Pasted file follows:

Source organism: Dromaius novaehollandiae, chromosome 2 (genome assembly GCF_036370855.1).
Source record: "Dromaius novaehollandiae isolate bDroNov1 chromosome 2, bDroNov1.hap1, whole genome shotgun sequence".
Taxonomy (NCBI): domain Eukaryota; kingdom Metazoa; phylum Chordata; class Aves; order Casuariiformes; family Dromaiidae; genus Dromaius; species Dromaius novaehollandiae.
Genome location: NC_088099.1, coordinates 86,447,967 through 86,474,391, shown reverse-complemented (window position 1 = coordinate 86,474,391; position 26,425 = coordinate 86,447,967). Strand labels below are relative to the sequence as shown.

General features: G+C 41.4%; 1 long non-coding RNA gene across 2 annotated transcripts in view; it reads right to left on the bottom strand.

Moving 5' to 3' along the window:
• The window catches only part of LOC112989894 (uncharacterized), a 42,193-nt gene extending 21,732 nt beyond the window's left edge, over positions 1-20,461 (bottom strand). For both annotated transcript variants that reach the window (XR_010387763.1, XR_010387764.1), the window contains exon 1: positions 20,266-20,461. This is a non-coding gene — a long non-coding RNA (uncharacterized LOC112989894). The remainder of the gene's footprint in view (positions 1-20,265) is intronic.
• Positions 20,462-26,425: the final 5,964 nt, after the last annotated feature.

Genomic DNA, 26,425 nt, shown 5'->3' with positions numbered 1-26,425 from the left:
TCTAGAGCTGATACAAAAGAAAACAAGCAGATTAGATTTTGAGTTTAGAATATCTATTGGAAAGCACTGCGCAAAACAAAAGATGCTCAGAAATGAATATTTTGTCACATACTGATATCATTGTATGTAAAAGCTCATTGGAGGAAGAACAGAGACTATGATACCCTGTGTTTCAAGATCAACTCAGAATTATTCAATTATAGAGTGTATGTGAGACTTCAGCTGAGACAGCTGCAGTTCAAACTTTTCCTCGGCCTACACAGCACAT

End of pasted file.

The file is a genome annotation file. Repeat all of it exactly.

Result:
Source organism: Dromaius novaehollandiae, chromosome 2 (genome assembly GCF_036370855.1).
Source record: "Dromaius novaehollandiae isolate bDroNov1 chromosome 2, bDroNov1.hap1, whole genome shotgun sequence".
Taxonomy (NCBI): domain Eukaryota; kingdom Metazoa; phylum Chordata; class Aves; order Casuariiformes; family Dromaiidae; genus Dromaius; species Dromaius novaehollandiae.
Genome location: NC_088099.1, coordinates 86,447,967 through 86,474,391, shown reverse-complemented (window position 1 = coordinate 86,474,391; position 26,425 = coordinate 86,447,967). Strand labels below are relative to the sequence as shown.

General features: G+C 41.4%; 1 long non-coding RNA gene across 2 annotated transcripts in view; it reads right to left on the bottom strand.

Moving 5' to 3' along the window:
• The window catches only part of LOC112989894 (uncharacterized), a 42,193-nt gene extending 21,732 nt beyond the window's left edge, over positions 1-20,461 (bottom strand). For both annotated transcript variants that reach the window (XR_010387763.1, XR_010387764.1), the window contains exon 1: positions 20,266-20,461. This is a non-coding gene — a long non-coding RNA (uncharacterized LOC112989894). The remainder of the gene's footprint in view (positions 1-20,265) is intronic.
• Positions 20,462-26,425: the final 5,964 nt, after the last annotated feature.

Genomic DNA, 26,425 nt, shown 5'->3' with positions numbered 1-26,425 from the left:
TCTAGAGCTGATACAAAAGAAAACAAGCAGATTAGATTTTGAGTTTAGAATATCTATTGGAAAGCACTGCGCAAAACAAAAGATGCTCAGAAATGAATATTTTGTCACATACTGATATCATTGTATGTAAAAGCTCATTGGAGGAAGAACAGAGACTATGATACCCTGTGTTTCAAGATCAACTCAGAATTATTCAATTATAGAGTGTATGTGAGACTTCAGCTGAGACAGCTGCAGTTCAAACTTTTCCTCGGCCTACACAGCACAT